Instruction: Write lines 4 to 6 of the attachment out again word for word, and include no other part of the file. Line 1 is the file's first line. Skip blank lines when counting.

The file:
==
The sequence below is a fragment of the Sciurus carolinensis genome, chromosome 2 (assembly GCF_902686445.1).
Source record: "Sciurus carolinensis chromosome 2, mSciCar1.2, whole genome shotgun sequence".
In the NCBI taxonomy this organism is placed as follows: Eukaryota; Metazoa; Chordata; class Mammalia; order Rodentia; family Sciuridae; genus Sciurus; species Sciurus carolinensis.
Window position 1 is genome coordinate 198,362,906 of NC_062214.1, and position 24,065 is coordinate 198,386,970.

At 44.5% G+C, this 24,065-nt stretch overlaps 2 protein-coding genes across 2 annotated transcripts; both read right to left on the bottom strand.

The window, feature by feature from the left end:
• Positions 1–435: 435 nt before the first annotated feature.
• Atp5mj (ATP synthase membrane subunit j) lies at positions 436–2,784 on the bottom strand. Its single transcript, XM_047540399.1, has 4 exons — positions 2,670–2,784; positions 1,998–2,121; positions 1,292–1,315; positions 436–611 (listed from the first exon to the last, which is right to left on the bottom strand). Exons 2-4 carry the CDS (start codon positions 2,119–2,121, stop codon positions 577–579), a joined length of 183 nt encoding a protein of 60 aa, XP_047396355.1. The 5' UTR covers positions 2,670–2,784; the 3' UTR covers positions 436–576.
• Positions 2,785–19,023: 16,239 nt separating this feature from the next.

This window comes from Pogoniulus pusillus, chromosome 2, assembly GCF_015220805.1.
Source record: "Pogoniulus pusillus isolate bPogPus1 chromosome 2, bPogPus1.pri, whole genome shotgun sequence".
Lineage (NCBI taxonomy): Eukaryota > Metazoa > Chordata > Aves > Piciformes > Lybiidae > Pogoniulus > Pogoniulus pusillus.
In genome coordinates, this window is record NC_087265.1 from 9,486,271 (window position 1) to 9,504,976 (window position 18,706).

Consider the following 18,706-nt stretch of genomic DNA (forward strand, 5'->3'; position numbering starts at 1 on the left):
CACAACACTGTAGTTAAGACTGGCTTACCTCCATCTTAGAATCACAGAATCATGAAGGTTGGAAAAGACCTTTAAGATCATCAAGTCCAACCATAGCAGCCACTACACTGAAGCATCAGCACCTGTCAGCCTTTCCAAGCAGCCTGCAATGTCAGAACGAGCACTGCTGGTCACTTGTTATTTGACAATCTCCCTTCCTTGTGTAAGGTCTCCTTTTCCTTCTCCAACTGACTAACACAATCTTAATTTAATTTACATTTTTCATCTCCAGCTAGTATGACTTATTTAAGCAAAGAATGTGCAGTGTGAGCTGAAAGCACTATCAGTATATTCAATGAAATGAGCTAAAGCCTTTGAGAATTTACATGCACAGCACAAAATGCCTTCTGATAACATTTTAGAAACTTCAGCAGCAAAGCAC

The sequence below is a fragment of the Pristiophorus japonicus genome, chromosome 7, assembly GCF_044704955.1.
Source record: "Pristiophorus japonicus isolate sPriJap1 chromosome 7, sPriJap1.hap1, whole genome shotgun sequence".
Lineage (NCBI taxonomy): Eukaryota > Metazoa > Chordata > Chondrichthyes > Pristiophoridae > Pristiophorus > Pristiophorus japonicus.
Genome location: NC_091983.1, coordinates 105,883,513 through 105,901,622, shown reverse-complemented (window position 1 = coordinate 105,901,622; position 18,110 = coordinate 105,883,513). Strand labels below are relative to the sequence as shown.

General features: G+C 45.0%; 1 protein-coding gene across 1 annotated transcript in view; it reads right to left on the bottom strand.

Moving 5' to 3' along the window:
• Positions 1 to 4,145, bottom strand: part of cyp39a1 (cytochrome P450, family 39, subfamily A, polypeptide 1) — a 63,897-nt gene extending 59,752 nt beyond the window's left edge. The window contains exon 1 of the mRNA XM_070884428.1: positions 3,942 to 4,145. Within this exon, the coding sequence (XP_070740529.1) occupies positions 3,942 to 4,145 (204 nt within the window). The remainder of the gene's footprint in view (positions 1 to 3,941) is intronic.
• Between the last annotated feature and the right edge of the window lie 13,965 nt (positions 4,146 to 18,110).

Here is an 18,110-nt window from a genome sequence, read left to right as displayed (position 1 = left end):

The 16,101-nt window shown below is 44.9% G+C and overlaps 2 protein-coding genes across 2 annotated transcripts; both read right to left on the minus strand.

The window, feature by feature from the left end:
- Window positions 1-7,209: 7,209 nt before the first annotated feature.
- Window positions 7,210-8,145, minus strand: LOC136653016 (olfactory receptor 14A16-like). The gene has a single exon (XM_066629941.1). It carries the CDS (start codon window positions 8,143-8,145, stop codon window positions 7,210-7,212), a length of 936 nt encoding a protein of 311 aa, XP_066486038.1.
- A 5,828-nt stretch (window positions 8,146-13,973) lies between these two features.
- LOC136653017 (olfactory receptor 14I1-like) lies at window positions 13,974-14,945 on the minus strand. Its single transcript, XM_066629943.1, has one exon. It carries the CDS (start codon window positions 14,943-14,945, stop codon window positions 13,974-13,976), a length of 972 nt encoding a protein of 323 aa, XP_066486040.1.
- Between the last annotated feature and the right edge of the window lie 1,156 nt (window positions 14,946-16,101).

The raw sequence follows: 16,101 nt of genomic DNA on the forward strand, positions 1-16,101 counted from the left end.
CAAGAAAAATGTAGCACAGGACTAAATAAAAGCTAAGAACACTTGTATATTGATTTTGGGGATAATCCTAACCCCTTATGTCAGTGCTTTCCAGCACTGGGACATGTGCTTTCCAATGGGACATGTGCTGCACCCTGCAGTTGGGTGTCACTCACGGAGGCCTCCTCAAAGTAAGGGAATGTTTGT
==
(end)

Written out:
Window position 1 is genome coordinate 198,362,906 of NC_062214.1, and position 24,065 is coordinate 198,386,970.

At 44.5% G+C, this 24,065-nt stretch overlaps 2 protein-coding genes across 2 annotated transcripts; both read right to left on the bottom strand.

The window, feature by feature from the left end: